Like most children with autism, Taylor loved his videos (still does!). When I say “love” I mean he watched them on repeat over and over and over. He had them memorized.
Okay, who are we joking? I even had them all memorized.
I heard all the advice and read all the articles about how I shouldn’t let my child watch TV too much. That my TV was not a babysitter. That Moms should spend more playtime with their child. That he needed to go outside and play, blah, blah, blah.
I also learned that you have to do what works for you and your child. Taylor was learning to talk by watching those videos on repeat. He was hearing the phrases over and over again and understanding what they meant.
How do you explain to someone who doesn’t have a child with autism that those videos brought him comfort? They kept him calm. They gave him something that made sense. They gave Taylor something he could memorize. They gave him his words. They gave Taylor his sentences.
I think Taylor had just turned four years old before I finally heard the word “mommy”, only it wasn’t “mommy” it was “mother’.
I was outside in my garage while my mother-in-law was sitting with Taylor inside. I heard his little voice and I thought…”No! Did I just hear what I thought I did?”
I listened a bit more closely.
“Mother? Mother? Where are you mother?”
Oh my God! I dropped everything and ran into the house. My mother-in-law was standing there with this look of surprise on her face and tears in her eyes, smiling so big at me.
“Did you hear him?! He’s calling you!”, she laughed. She was absolutely giddy!
“It was a moment I had waited four long years for. My child had called out to me. He said my name.”
Then it hit me…hard. No, he wasn’t calling me. That was from “Bambi” when Bambi is looking for his mother.
I had waited so long to hear him call my name and I had wanted this to be real.
Damn, echolalia. I was crushed.
I explained this her but she shook her head at me. “No, Dawn. He was LOOKING for you!”
About that time, Taylor walked back into the kitchen, saw me and ran to me saying “Oh! There you are. Can I have more…?” (“Oh! There you are.” was from ‘Bear in the Big Blue House’)
I don’t remember what he wanted because I realized that he HAD been calling me. He had learned that phrase from “Bambi”, yes. In fact, he actually said it EXACTLY like Bambi did, same voice inflections and everything, but he was using it like he was supposed to. He was looking for me and he plugged in the phrase that went with his need.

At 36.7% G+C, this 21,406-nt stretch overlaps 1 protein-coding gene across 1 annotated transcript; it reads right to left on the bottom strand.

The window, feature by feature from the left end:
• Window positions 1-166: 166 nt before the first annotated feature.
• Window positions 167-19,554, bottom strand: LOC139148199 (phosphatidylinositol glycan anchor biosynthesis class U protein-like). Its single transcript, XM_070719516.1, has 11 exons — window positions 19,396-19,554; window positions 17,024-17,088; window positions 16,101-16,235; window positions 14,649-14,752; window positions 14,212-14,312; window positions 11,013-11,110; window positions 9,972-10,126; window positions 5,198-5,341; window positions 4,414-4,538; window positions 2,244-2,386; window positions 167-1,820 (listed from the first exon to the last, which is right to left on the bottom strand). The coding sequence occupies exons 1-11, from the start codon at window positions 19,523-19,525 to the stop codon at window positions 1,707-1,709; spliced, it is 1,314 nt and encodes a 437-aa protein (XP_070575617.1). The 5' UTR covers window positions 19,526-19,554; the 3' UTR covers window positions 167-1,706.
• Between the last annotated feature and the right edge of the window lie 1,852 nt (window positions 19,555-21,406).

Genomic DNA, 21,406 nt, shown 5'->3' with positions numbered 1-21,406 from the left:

It was a moment I had waited four long years for. My child had called out to me. He said my name.
I was encouraged and I wanted more. I wanted conversations. I wanted chit chat. I wanted the constant “why” questions all toddlers ask.
I wanted the barrage of “Mommy. Mommy. Mommy. Mommy. Momma. Momma. Mommy!!”
I wanted to be able to tell my child “We need to play the quiet game. There is just too much talking!”
I wanted normal.
I believed we could get him to talk more, we just needed to figure out how.
Frustrated, I asked his speech therapist about it. Why could he said the words “I”, “outside”, “want” and “go”, but could not put these words together in a sentence to say “I want to go outside?”
Why could he recite an entire video to us, but was unable to create on his own the simplest sentences?
This is what raised the red flag to his speech therapist. It was a few weeks after this that we would hear the word “Autism” for the first time and we fully began to grasp the journey that we had in front of us. This wasn’t just a speech issue anymore. This was about far more than teaching my child to say and form words.
This was big. This was scary.
I had to process this information and I am not going to lie, it took me a couple of days.
I didn’t want to be around anyone. I didn’t want pity for us, for Taylor. I went into a dark place those first couple of days. Angry at God, angry at myself, angry at my husband, angry at other parents with their ‘normal’ kids.
“I put myself in his world
and he began to teach me.”
I had to get a grip. I woke up that second day and shook it off. My child needed me. My anger was non-productive. I had to figure out how to approach this sharp turn life just gave us and my first step was trying to understand what life for Taylor must be like.
I paid closer attention to him. Why was he lining up his cars through the house? Why did he hold dry leaves up to his ears as he crushed them, laughing uncontrollably as they crumbled in his hands?
I put myself in his world and he began to teach me.
The way I began to understand Taylor and his language abilities helped me help him. My father-in-law asked me the same question I had asked the speech therapist that day. I felt like I finally understood and explained it to him like this.
Taylor’s brain is like an enormous library but instead of books, it is individual words. It is so full of all these wonderful, fabulous words. So many words that it becomes difficult to decipher which words are more important, which words were happy, which words were sad.
One of the ways Taylor began to understand the meanings of the words was to ‘color’ them. Angry words were in the red section of the library. Sad words were in the blue section, calm words were in the green section. You get the idea.
Taylor understood the words. He understood language. The words were going into the library BUT the library exit doors were closed and locked.
His words couldn’t get out.
My job was to open that door. The words are there, waiting to get out. Some days those words are beating on that door and some days they are waiting patiently, but every day they want to get out.
When that door finally opens I knew Taylor’s world will open, too. I was determined to see that day happen.